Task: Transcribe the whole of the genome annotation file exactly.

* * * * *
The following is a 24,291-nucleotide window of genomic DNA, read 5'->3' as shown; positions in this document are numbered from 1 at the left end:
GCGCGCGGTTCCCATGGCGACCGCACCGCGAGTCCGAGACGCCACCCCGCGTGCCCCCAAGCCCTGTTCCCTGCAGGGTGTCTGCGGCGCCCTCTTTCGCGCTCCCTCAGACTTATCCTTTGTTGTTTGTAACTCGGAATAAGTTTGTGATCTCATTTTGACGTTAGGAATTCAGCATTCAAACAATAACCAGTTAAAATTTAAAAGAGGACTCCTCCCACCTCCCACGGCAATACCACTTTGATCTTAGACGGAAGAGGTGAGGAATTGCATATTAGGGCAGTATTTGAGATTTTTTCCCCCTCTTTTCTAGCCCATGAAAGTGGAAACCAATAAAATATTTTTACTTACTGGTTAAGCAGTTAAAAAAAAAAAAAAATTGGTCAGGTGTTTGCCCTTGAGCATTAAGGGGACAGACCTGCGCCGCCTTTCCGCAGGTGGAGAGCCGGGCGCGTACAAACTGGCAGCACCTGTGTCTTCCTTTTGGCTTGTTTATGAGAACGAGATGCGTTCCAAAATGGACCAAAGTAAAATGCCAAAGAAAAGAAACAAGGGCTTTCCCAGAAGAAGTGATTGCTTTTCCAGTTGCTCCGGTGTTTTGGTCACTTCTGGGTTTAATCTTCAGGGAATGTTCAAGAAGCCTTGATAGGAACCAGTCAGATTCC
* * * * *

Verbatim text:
The following is a 24,291-nucleotide window of genomic DNA, read 5'->3' as shown; positions in this document are numbered from 1 at the left end:
GCGCGCGGTTCCCATGGCGACCGCACCGCGAGTCCGAGACGCCACCCCGCGTGCCCCCAAGCCCTGTTCCCTGCAGGGTGTCTGCGGCGCCCTCTTTCGCGCTCCCTCAGACTTATCCTTTGTTGTTTGTAACTCGGAATAAGTTTGTGATCTCATTTTGACGTTAGGAATTCAGCATTCAAACAATAACCAGTTAAAATTTAAAAGAGGACTCCTCCCACCTCCCACGGCAATACCACTTTGATCTTAGACGGAAGAGGTGAGGAATTGCATATTAGGGCAGTATTTGAGATTTTTTCCCCCTCTTTTCTAGCCCATGAAAGTGGAAACCAATAAAATATTTTTACTTACTGGTTAAGCAGTTAAAAAAAAAAAAAAATTGGTCAGGTGTTTGCCCTTGAGCATTAAGGGGACAGACCTGCGCCGCCTTTCCGCAGGTGGAGAGCCGGGCGCGTACAAACTGGCAGCACCTGTGTCTTCCTTTTGGCTTGTTTATGAGAACGAGATGCGTTCCAAAATGGACCAAAGTAAAATGCCAAAGAAAAGAAACAAGGGCTTTCCCAGAAGAAGTGATTGCTTTTCCAGTTGCTCCGGTGTTTTGGTCACTTCTGGGTTTAATCTTCAGGGAATGTTCAAGAAGCCTTGATAGGAACCAGTCAGATTCC